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Peter Hammill - The Calm  (After The Storm) CD (album) cover

THE CALM (AFTER THE STORM)

Peter Hammill

Eclectic Prog


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Neu!mann
PROG REVIEWER
4 stars The second of two compilations released in 1993 by Virgin-Universal (see "The Storm Before the Calm") works better than its twin because of the wider variety of represented albums, and also because, oddly enough, the title of the CD is so misleading. The collection was meant to highlight only the more gentle and thoughtful side of Peter Hammill's vast musical output (through 1986), but every Hammill fan knows that some of his heaviest songs are also his quietest.

For proof, I direct your attention to "(On Tuesdays She Used To Do) Yoga", taken from the confessional 1977 album "Over". It's another all-too personal dissection of a shattered relationship, beginning as a melancholy, minor key acoustic guitar ballad, and then...a gut-wrenching noise I can only describe as the sound of all Hammill's bridges bursting into simultaneous flame (actually it's an oddly tuned lute, the strings plucked with singleminded ferocity).

Listen also to "Rain 3am", an early, unreleased treasure, with Hammill again on an unadorned acoustic guitar. This is quintessential stuff: a philosophic travelogue of late- night insecurity and disillusionment, all of it pure grist to Hammill's usual lyrical mill. The production is only semi-professional (David Jackson's flute accompaniment was recorded in the bathroom for that au natural echo effect). But, and not for the first time, the singing all but shatters the otherwise meditative mood, touching every degree of extremity in Hammill's considerable vocal range.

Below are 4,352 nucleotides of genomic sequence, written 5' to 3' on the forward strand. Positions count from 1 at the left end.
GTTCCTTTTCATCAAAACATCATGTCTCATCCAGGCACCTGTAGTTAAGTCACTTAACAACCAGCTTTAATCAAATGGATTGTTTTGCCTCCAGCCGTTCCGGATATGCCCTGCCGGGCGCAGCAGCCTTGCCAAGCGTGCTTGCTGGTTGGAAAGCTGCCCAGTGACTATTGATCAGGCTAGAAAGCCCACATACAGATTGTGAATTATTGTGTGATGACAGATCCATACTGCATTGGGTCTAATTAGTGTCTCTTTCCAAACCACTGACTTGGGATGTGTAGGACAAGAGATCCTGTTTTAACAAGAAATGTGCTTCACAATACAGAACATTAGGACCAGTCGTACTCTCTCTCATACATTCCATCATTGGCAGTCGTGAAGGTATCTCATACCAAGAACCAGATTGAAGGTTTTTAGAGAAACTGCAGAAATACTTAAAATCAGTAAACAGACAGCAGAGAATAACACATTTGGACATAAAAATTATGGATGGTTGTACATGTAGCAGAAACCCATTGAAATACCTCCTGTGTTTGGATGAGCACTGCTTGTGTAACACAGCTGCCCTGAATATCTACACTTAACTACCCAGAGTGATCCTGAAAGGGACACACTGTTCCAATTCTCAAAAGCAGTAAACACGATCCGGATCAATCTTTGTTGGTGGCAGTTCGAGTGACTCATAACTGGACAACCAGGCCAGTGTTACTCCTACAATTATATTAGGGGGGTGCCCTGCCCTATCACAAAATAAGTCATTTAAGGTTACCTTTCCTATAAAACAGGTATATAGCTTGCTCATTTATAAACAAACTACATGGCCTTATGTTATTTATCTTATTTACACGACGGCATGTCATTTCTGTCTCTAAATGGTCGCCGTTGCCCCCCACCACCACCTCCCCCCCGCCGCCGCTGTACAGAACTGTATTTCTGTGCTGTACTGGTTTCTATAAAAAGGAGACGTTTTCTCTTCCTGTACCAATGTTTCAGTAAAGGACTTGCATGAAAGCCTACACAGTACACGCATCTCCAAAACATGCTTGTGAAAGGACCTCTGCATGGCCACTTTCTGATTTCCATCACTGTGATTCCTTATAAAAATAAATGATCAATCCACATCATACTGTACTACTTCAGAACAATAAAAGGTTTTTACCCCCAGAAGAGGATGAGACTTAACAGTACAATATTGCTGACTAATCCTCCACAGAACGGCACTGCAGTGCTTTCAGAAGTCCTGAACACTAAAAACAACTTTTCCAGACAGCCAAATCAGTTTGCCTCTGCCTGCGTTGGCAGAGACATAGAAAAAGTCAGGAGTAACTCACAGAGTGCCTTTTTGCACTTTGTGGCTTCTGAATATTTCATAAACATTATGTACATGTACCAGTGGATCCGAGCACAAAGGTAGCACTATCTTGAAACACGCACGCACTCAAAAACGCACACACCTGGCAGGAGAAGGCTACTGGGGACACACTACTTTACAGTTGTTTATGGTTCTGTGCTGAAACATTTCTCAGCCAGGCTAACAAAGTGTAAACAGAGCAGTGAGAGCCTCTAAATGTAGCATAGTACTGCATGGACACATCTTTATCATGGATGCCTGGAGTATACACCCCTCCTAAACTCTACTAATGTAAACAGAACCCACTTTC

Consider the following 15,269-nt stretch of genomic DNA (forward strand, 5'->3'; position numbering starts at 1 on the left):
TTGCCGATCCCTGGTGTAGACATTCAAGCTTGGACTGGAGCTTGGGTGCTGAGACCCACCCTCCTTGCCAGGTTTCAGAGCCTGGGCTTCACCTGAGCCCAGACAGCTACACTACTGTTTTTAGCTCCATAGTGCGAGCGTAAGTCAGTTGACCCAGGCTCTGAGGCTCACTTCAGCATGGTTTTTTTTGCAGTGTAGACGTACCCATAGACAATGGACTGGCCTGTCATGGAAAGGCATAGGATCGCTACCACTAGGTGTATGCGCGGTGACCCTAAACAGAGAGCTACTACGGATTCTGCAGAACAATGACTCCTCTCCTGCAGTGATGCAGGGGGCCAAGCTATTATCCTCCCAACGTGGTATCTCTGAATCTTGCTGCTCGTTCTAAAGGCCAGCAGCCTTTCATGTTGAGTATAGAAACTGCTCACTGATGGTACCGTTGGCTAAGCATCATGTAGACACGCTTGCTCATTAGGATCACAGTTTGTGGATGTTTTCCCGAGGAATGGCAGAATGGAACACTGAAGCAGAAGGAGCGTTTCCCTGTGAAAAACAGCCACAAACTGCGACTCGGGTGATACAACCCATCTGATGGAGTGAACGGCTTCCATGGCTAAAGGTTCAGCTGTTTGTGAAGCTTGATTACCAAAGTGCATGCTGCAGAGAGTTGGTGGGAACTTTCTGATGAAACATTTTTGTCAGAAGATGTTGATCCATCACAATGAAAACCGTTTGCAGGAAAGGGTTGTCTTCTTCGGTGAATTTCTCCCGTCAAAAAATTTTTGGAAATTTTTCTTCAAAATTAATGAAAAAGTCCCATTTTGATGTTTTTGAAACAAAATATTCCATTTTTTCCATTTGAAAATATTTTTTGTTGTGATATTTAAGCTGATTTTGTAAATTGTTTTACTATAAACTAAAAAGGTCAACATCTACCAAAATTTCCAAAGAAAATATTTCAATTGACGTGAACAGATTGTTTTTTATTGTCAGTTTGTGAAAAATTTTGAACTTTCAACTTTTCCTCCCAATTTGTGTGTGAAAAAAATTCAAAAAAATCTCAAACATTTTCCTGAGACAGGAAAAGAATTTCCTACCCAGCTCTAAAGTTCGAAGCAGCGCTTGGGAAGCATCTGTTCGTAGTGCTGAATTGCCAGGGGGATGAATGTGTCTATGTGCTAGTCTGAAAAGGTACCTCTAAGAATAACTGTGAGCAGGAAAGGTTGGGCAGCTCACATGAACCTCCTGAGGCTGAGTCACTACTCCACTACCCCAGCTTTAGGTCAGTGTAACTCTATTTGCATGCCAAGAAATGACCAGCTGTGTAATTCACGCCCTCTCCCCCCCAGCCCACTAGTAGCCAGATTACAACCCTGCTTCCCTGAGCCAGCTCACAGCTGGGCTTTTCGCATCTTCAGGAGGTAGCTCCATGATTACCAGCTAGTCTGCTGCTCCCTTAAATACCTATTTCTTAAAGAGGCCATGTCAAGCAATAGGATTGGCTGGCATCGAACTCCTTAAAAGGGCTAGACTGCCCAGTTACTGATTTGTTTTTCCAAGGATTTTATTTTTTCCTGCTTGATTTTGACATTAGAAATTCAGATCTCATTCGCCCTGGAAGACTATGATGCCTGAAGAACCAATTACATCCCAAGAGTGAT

So: not exactly calming music, but certainly compelling. The 18 tracks here are divided almost equally between acoustic guitar and piano compositions, drawn from a baker's dozen of Hammill's earlier albums, from 1970 through 1986. Besides the original gems are several remixes which appeared on the 1985 collection "The Love Songs", including a pair of live / studio hybrids ("If I Could" and "Again"), performed by The K Group during "The Margin" tour and enhanced by subtle overdubs after the fact.

Likewise the re-visited version of "Just Good Friends", originally from the album "Patience" but re-recorded for "The Love Songs" in an absolutely gorgeous over- the-top orchestral production. The song was intended, believe it or not, as a single, but I think even its author realized that the lean and sterile early '80s music market wasn't ready for such stylistic overkill.

The CD booklet notes are again by Hammill himself, providing informative and enlightening mini-introductions to each song. Did you know Shirley Bassey almost recorded a cover of one of the selections here? I'll leave you to scan the track list and try to guess the most likely candidate.

Listening to a Peter Hammill song when he's in a contemplative mood has always been a little like peeking into an ex-lover's private diary. And because of that I can see the need for a companion volume of raucous headbangers, to help balance the emotional scale. But this disc alone is closer to the core of his music...sometimes painfully so.

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Send comments to Neu!mann (BETA) | Report this review (#18786)
Posted Thursday, February 03, 2005 | Review Permalink
Matti
COLLABORATOR
Neo-Prog Team
4 stars In '93 PH made a) loud and b) calm compilation of his solo material up to late 80's. To me this is clearly better one. Hammill is so intimate and almost painfully open in songs like these. It's not TOO calm and soft - his 90's output includes some much mellower and more boring songs than in this selection. Besides, many 'calm' PH songs have a certain tension just beneath the surface and in e.g. 'Stranger Still', 'On Tuesdays' and 'Autumn' the tension also breaks that surface. Two tracks from the 'keyboards & vocals only' -album And Close as This are the calmest here. It must be noted that versions of 'Birds', 'Again', 'Just Good Friends' and 'If I Could' are from Love Songs (1984).

It could be said that the earliest PH albums are not represented too well; emphasis seems to be in 80's. But then again this serves nicely for those who want to concentrate more on 70's (and 90's-) and are satisfied with these pickings from albums like Sitting Targets or Skin. As a compilation by PH himself, simply 'the best of me' would have probably been better idea than a slightly pretentious loud/calm dicotomy. A generous set anyway, and a good way to start with PH. (On the cover is an interesting tiny gallery of pieces from PH covers - it just looks very messy.)

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Send comments to Matti (BETA) | Report this review (#43089)
Posted Tuesday, August 16, 2005 | Review Permalink

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